Danish law prohibits hate speech, so why isn't it being invoked, asks Firas Al-Atraqchi
When Danish Prime Minister Anders Fogh Rasmussen told the world, specifically targeting Muslim ears, that his government could not get involved in freedoms of the press because no local laws were broken, he may have been, shall we say, disingenuous.
"The government can in no way influence the media. And the Danish government and the Danish nation as such cannot be held responsible for what is published in independent media," Fogh Rasmussen said.
His line of defence was that the leading Danish daily Jyllands-Posten had not been intending to insult Muslims when it published the drawings that have now become all too infamous.
However, in 1972 Denmark became a signatory to the International Convention on the Elimination of All Forms of Racial Discrimination (CERD), which is monitored by the Committee on the Elimination of Racial Discrimination. The latter's charter states:
"Considering that the Charter of the United Nations is based on the principles of the dignity and equality inherent in all human beings, and that all Member States have pledged themselves to take joint and separate action, in co-operation with the Organization, for the achievement of one of the purposes of the United Nations which is to promote and encourage universal respect for and observance of human rights and fundamental freedoms for all, without distinction as to race, sex, language or religion."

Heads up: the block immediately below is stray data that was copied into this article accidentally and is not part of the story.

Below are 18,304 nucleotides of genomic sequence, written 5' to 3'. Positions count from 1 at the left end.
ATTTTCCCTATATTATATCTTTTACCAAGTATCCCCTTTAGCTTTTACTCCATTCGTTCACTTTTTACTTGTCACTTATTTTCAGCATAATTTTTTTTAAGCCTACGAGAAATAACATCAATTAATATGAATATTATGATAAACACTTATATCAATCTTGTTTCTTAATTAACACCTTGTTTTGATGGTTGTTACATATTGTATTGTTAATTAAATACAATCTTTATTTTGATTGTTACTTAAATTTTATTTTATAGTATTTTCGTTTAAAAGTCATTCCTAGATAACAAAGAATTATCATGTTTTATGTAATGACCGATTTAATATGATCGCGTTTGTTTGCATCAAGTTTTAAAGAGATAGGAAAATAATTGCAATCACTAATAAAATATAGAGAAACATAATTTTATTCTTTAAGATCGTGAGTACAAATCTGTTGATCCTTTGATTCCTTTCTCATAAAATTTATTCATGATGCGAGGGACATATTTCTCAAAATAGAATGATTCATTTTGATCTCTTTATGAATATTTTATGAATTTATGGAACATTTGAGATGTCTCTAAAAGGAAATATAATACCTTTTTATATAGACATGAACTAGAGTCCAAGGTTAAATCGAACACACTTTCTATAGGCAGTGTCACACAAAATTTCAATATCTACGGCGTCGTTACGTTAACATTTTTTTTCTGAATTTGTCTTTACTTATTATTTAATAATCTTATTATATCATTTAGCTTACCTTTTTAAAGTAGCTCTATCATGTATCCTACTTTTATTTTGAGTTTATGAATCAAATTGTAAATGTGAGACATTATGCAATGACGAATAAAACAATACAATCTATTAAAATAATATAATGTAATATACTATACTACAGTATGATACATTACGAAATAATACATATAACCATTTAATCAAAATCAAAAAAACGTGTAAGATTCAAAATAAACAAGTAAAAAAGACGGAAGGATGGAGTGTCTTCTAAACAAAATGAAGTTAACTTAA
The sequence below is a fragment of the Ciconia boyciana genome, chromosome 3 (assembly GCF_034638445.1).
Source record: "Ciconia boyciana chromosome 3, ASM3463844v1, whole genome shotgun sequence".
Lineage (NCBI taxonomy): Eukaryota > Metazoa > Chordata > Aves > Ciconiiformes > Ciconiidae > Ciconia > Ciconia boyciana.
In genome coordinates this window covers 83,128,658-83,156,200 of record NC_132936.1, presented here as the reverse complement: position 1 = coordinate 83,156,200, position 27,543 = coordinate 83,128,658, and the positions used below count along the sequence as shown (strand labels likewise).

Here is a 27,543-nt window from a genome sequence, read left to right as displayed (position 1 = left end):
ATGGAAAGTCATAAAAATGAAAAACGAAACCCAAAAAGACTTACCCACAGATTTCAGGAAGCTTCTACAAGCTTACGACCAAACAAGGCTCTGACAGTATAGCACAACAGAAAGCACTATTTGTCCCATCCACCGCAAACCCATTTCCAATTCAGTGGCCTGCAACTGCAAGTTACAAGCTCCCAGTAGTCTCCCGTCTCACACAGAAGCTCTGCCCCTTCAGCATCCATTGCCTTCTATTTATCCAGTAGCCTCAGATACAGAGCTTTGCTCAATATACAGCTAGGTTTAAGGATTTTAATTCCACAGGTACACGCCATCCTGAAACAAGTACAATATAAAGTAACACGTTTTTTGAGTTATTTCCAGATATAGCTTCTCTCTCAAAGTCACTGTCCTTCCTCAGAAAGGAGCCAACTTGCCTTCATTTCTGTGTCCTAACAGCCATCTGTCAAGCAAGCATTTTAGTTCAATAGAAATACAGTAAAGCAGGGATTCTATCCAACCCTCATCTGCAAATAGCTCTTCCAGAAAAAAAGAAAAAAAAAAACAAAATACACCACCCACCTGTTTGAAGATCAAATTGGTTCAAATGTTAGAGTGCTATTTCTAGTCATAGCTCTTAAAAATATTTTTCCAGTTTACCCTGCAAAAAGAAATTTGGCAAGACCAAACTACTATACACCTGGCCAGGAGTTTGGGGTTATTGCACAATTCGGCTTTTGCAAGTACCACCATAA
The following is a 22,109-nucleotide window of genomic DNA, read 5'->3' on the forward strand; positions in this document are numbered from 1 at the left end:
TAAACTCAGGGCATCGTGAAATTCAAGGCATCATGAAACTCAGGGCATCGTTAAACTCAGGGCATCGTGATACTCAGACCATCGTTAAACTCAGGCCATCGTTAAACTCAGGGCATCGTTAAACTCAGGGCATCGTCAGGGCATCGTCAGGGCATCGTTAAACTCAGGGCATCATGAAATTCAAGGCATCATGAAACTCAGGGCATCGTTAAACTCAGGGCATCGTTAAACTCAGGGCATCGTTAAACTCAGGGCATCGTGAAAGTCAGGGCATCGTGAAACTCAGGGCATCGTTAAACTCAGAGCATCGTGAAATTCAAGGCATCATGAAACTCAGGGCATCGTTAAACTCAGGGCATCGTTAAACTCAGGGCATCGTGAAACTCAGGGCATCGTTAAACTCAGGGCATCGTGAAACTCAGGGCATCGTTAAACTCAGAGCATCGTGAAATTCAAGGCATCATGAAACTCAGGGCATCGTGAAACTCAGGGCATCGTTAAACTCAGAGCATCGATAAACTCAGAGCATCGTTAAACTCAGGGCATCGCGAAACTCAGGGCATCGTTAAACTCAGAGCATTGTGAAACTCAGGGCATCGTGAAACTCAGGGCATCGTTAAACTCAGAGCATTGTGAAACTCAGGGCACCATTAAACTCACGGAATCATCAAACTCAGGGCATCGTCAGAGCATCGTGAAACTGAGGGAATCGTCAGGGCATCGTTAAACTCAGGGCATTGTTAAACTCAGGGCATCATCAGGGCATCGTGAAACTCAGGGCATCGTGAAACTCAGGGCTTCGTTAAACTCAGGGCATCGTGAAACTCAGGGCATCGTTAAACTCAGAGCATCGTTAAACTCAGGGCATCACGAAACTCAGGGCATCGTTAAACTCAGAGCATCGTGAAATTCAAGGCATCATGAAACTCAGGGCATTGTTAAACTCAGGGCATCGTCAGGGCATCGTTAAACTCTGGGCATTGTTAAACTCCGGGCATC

Muslims in Denmark, and now elsewhere, say the cartoons first published on 30 September were disrespectful for depicting the Prophet Muhammad and for equating him with terrorism.
Between September and January, when the controversy spread, Muslim diplomats and advocacy groups tried to get the Danish government to intervene, but it insisted that it would break anti- censorship laws if it did so.
Indeed, section 77 (Freedom of Speech) of the Danish constitution states:
"Any person shall be entitled to publish his thoughts in printing, in writing, and in speech, provided that he may be held answerable in a court of justice. Censorship and other preventive measures shall never again be introduced."
However, the move against censorship and assuring of freedoms of speech are counterbalanced by the Danish Penal Code itself.
Section 266b of the Danish Penal code prohibits racist incitement, hate speech, and discrimination based on race. This existed as law since 1939.
After signing on to CERD, however, Denmark instituted a series of amendments, the latest coming in a Parliament amendment in 1995.
Concerning hate speech, Section 266b now states:
"Any person who, publicly or with the intent of propagating them to a wider circle, makes statements or any other communication by which a group of persons is threatened, insulted or degraded on account of their race, colour, national or ethnic origin, or creed, shall be liable to a fine, simple detention or imprisonment for a term not exceeding two years."